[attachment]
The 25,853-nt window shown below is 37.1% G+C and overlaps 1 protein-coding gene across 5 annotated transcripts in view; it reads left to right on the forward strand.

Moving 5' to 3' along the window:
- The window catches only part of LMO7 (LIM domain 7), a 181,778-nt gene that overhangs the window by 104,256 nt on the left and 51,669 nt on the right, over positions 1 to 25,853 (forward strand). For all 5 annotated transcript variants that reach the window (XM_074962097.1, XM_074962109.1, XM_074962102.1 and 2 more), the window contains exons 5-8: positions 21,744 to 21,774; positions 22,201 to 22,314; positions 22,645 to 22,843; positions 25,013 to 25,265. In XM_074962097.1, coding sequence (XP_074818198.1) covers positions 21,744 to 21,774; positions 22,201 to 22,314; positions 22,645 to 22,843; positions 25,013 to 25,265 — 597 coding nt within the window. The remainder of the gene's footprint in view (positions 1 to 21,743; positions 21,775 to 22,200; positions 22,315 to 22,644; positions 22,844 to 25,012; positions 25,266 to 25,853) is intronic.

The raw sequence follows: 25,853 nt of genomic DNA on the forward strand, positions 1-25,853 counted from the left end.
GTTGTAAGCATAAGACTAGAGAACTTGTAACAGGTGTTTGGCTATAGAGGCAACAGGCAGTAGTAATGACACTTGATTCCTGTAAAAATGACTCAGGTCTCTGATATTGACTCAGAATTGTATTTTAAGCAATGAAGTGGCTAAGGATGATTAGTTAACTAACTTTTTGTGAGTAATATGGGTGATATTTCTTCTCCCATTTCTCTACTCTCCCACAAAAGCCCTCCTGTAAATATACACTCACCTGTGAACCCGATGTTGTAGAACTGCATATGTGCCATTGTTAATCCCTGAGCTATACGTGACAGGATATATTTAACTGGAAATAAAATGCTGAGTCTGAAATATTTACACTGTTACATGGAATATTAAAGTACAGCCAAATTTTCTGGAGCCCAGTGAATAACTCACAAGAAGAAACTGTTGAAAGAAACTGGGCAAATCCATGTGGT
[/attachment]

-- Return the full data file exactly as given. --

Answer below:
The 25,853-nt window shown below is 37.1% G+C and overlaps 1 protein-coding gene across 5 annotated transcripts in view; it reads left to right on the forward strand.

Moving 5' to 3' along the window:
- The window catches only part of LMO7 (LIM domain 7), a 181,778-nt gene that overhangs the window by 104,256 nt on the left and 51,669 nt on the right, over positions 1 to 25,853 (forward strand). For all 5 annotated transcript variants that reach the window (XM_074962097.1, XM_074962109.1, XM_074962102.1 and 2 more), the window contains exons 5-8: positions 21,744 to 21,774; positions 22,201 to 22,314; positions 22,645 to 22,843; positions 25,013 to 25,265. In XM_074962097.1, coding sequence (XP_074818198.1) covers positions 21,744 to 21,774; positions 22,201 to 22,314; positions 22,645 to 22,843; positions 25,013 to 25,265 — 597 coding nt within the window. The remainder of the gene's footprint in view (positions 1 to 21,743; positions 21,775 to 22,200; positions 22,315 to 22,644; positions 22,844 to 25,012; positions 25,266 to 25,853) is intronic.

The raw sequence follows: 25,853 nt of genomic DNA on the forward strand, positions 1-25,853 counted from the left end.
GTTGTAAGCATAAGACTAGAGAACTTGTAACAGGTGTTTGGCTATAGAGGCAACAGGCAGTAGTAATGACACTTGATTCCTGTAAAAATGACTCAGGTCTCTGATATTGACTCAGAATTGTATTTTAAGCAATGAAGTGGCTAAGGATGATTAGTTAACTAACTTTTTGTGAGTAATATGGGTGATATTTCTTCTCCCATTTCTCTACTCTCCCACAAAAGCCCTCCTGTAAATATACACTCACCTGTGAACCCGATGTTGTAGAACTGCATATGTGCCATTGTTAATCCCTGAGCTATACGTGACAGGATATATTTAACTGGAAATAAAATGCTGAGTCTGAAATATTTACACTGTTACATGGAATATTAAAGTACAGCCAAATTTTCTGGAGCCCAGTGAATAACTCACAAGAAGAAACTGTTGAAAGAAACTGGGCAAATCCATGTGGT